The Quickest Way To Kill A Mix

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Today I want to talk about the quickest way to kill a mix. This is a mistake that I see so many mixers making—especially ones that are just getting started, or are just learning about mixing for the first time.

Now, what I see a lot of mixers doing is…they throw on a ton of processing and plugins…they’re moving through the mixing process. They’re doing those things because when they add processing, it feels like they’re making progress.

But there’s no intention behind any of the decisions that they’re making. They’re moving through the mixing process without an end goal in mind, or a vision for what they want the mix to sound like.

Now this is one of the quickest ways to kill a mix, because when you don’t have a clear idea of where you’re going, you can’t possibly figure out how to get there. How do you know which decisions to make? How do you know which plugins to use, or what kind of EQ you need?

Everything that we do in the mixing process should be working backwards from—okay, what do we want the mix to sound like. And then figuring out how to get there using the tools that we have.

Today, I want to suggest 4 steps to defining your vision when you’re working on a mix. This is something that you should do before you start throwing on processing or plugins. If you take just a couple of minutes at the beginning of every mix to really define your vision and figure out how to get there, I guarantee you’re going to move through the mixing process so much faster. It’s going to be a lot more fun, and you’re going to end up retracing your steps a lot less along the way. So let’s get started.

Step #1 is to take stock. This is where you listen through the tracks you currently have in your session without adding any plugins or processing and just get a sense for how things sound. You’re also trying to identify any problems or potential hurdles that might get in the way of you achieving the mix that you’re looking for. This is also a great time to listen to the rough mix if you’re listening to someone else’s track. Just get a sense for where you’re starting, because you can’t figure out where to go unless you know where you are right now.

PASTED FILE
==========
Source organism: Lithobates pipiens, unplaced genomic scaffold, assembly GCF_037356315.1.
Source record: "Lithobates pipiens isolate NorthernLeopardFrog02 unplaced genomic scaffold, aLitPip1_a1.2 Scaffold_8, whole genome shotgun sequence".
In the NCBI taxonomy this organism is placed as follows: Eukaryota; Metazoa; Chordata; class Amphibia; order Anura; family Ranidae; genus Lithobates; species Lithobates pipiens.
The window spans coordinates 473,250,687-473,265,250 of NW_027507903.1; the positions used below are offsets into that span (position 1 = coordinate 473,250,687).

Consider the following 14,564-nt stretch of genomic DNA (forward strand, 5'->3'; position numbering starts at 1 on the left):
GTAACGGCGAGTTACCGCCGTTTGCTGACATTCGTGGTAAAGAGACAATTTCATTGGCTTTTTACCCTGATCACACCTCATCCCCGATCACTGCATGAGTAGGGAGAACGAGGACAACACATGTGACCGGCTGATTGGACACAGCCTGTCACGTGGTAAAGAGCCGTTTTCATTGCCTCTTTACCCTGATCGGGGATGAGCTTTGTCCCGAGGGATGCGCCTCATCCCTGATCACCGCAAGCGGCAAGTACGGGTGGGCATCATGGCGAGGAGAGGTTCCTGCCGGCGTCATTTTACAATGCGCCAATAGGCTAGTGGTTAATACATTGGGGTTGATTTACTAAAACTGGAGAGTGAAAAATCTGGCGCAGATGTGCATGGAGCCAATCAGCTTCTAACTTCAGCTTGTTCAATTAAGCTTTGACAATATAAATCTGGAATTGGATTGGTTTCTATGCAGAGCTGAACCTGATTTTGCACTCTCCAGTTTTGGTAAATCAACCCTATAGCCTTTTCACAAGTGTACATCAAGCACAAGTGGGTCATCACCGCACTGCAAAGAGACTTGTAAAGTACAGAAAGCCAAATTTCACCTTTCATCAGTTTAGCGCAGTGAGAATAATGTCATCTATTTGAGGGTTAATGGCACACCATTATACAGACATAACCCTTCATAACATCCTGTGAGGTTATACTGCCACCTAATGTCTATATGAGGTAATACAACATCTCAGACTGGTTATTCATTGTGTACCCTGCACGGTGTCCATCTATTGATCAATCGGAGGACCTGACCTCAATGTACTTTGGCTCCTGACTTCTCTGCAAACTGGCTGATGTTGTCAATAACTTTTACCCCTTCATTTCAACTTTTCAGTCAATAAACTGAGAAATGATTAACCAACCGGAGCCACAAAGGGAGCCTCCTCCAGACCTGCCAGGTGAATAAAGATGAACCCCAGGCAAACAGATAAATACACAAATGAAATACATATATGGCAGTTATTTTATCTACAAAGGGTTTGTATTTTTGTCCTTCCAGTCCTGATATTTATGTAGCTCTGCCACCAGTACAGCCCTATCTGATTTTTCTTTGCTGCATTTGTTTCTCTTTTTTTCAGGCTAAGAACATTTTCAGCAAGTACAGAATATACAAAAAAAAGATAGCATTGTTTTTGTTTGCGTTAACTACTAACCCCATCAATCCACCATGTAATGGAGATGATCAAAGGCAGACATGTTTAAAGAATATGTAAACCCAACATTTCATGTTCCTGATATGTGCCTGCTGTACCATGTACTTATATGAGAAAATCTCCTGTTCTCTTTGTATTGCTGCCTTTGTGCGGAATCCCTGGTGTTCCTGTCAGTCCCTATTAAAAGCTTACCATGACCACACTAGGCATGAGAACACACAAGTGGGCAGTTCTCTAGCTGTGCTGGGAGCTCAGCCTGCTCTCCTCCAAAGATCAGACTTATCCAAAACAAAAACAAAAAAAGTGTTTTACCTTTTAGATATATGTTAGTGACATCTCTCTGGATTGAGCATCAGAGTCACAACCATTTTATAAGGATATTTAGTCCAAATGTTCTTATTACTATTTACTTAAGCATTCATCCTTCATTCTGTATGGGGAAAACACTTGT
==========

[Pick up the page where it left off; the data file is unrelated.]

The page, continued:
Step #2 is to define the goal. So after you’ve listened to all the tracks and you have a really clear idea of what you’re starting with, then you can start to say—okay, where do I want to take this? This is a step that people commonly miss at the beginning of the process. They just start throwing on things. They haven’t really defined what the end result is.

I recommend taking a couple of minutes here, and really starting to think about—okay, what is the sound that I’m going for? Do I want this to sound vintage? Do I want it to sound modern? Try to find a couple of reference tracks that might be in the same ballpark in terms of what you’re looking for. Really start to clarify in your own mind where the end goal is. Where are you trying to take this mix?

Step #3 is to define the process. So after you’ve defined the end goal, then you can start to say—okay, how do I get there using the tools and techniques that I have in my arsenal? This is when you start picking out plugins and techniques, and starting to say—okay, what are the tools that I have that can help me get closer to that end goal?

You might choose one reverb over another if you’re going for a vintage sound versus a modern sound. Or you might process things in groups if you’re looking for a more glued, cohesive sound, versus individually if you’re looking for more of a sense of clarity or separation in the mix. You might add samples or start to look through your sample library if you want to enhance the drums to sound more modern or punchier.

These are all decisions that come out of defining the goal, and then really thinking about process. Thinking—how do I get there…how do I achieve that goal…that sound that I’m looking for.

Step #4 is really to execute, and the key thing here is also to adjust as you go. So mixing is a dynamic process. It’s not like we set a goal and then we just drive through to that end goal. As you’re moving through the mixing process, you’re going to start to figure out that some things aren’t working. A certain technique or plugin might not be doing the job. That’s what you start making adjustments to both your vision, and also the tools and techniques that you’re using to get there. So it’s a dynamic process, and you should make adjustments as you go.

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